In the Entity type dropdown select Tutorial in the Content section. That will reveal some Settings options. In the Plugin dropdown, select Site Selector, and then select your front end application. Save the configuration.

  11. (Optional) Customize the code snippets format options

    The widget has an ability to place code blocks, with the kind of code specified for optimal highlighting. If you'd prefer to customize which options are available or the order they appear in, patch the file where these options are defined:


  12. (Optional) Add Tutorials to the menu

    Later on we will add a page to our Next.js front end application to list our Tutorials. If you want this to be available in the main navigation, go in the admin menu to Data model > Menus > Main navigation > Add link. Set the Menu link title to "Tutorials" and the Link to /tutorials and then save the form.

  13. Add some tutorial content

    As we work on the front end application to display our tutorial content, it would help if we had some available. In the admin menu go to Content > Add content > Tutorial and create some content. We haven't made all the fields mandatory, but fill them out anyway so we can validate that they display properly.

We've now created our Markdown content type and configured it to use Markdown for the content, with a couple of additional fields. Now we need to update our Next.js site to display any Tutorial content we create.

Updating our Next.js Front End

  1. Create component template

    We need to create a file in the components directory of our Next.js application that will define how the output for our tutorials will be structured. You can write a new file from scratch (using an existing on for reference) or you could clone an existing one an update it.

    For example, you could clone node--place.tsx and rename the copy to node--tutorial.tsx. Then in your text editor you could do case-sensitive searches to replace "Place" with "Tutorial" and "place" with "tutorial".

    Keep in mind that because of the fields we've configured for our Tutorials, our code will need to be somewhat different. For example, based on the configuration above we wouldn't need the MediaImage import at the top of the file, and we would need to output our duration and skill level in the NodeTutorial function (to display them when viewing the tutorial in full) and in the NodeTutorialTeaser function (to show them on the summary page).

  2. Create a tutorials page

    Now we need to provide a template to actually list all of our tutorials, in our Next.js app's pages directory. As above we could write a new file from scratch, or copy an existing one an update it to use our Tutorial content type and its fields.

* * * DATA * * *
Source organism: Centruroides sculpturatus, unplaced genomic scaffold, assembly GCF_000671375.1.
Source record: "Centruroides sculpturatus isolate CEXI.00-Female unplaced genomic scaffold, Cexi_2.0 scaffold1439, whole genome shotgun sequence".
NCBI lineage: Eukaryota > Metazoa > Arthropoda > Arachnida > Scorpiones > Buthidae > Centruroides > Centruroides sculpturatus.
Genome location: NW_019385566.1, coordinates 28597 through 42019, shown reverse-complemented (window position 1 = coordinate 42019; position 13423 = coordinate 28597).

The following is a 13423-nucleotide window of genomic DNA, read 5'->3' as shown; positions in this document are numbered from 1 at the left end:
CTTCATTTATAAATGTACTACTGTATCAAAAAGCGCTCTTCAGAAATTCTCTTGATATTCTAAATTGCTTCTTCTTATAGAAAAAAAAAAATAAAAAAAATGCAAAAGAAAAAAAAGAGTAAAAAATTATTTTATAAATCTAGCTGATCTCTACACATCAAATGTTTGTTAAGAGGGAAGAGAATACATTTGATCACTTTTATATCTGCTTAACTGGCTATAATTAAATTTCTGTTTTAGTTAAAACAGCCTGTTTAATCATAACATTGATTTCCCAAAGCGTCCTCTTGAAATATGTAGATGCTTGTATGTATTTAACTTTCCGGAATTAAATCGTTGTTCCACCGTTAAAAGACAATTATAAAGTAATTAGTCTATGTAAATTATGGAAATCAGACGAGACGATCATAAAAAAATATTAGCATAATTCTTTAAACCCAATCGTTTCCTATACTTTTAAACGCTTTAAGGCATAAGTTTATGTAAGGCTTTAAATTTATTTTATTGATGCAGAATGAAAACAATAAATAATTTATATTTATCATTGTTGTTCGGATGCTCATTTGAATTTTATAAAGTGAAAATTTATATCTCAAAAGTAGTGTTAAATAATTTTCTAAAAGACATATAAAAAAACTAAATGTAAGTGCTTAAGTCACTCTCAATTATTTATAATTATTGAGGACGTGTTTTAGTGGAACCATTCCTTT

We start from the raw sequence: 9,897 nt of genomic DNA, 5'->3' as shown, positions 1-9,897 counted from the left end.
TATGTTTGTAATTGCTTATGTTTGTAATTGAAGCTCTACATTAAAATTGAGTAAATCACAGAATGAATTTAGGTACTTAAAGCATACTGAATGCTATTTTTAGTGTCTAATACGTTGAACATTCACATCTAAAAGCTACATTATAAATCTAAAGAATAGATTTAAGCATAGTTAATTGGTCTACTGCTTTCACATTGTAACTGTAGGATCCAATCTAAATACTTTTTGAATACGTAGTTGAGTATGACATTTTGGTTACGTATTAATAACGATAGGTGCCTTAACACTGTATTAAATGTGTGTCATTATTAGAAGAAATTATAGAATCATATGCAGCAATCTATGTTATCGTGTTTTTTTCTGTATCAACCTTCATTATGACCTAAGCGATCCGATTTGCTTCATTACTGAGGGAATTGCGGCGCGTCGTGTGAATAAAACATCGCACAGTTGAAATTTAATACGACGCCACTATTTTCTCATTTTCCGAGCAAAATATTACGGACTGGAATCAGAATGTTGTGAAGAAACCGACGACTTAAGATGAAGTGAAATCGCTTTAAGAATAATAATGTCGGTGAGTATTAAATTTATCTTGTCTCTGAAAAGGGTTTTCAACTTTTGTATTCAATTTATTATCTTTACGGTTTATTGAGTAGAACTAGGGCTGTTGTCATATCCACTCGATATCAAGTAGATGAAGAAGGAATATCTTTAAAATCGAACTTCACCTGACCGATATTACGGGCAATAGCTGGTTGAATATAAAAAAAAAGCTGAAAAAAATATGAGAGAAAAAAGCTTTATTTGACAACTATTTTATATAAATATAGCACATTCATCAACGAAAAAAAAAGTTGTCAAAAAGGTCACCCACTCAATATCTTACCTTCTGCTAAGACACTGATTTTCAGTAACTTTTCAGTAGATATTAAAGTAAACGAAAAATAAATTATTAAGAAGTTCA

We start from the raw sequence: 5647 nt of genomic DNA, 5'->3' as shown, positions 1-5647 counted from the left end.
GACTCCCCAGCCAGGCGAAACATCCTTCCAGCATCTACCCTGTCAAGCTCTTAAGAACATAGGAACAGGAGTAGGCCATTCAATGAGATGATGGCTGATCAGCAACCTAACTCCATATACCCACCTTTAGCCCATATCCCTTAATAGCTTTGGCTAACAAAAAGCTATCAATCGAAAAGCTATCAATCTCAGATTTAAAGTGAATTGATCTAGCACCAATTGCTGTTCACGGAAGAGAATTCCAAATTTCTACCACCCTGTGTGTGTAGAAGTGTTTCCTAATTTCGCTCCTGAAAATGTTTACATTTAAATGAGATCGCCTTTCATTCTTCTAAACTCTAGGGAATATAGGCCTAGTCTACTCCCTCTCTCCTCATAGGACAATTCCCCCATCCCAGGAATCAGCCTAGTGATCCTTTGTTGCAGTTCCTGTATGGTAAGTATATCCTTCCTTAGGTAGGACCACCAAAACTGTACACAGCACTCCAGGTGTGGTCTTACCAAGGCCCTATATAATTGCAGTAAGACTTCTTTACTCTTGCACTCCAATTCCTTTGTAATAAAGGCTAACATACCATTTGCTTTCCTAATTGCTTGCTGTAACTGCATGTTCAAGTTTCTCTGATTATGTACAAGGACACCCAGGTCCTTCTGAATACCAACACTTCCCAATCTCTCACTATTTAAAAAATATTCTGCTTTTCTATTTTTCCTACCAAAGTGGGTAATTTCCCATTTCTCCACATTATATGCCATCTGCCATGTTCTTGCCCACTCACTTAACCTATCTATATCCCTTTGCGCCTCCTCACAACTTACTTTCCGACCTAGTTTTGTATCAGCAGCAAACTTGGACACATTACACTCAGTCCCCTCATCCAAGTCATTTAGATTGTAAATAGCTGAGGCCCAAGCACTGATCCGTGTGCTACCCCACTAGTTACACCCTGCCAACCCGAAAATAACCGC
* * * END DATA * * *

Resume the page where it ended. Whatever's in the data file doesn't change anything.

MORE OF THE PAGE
The key for this file is to import all the files that will define necessary integration, as well as components that will be used to build out the page, including the teaser view for our tutorials that we defined in the previous step. Additionally this file needs to define functions that will specify how the data should be retrieved from the CMS, and then pass this data into our template to generate all the markup for the page.

  3. Update the [..slug].tsx file

    Finally we need to update the central [..slug].tsx that defines routes for the site and associates them with the relevant template files. In the import section at the top we need to import from NodeTutorial from the node--tutorial template we created in step 1. Next we need to include node--tutorial as one of the defined entity types. Within the EntityPage function declaration, we also need to specify that this NodeTutorial should be used when an incoming node has the appropriate type. Finally, in the getStaticProps function, since the field_skill_level field is a reference field we need to use a params.addInclude for the field to make sure we can use data from the referenced entity (in our case, the name) rather than just the id value stored in the reference field.

With those changes done, your team should now be able to start writing tutorials in Markdown, and have them displayed in your Next.js headless site. For syntax highlighting you could add a library like Prism.js to the front end app, or any other libraries that will enhance the formatting your team intends to use. Note that all of these formatting upgrades will be visible to content authors when they preview the content in the CMS, even when unpublished, because Acquia CMS uses the front end application to do a live render of the unpublished content.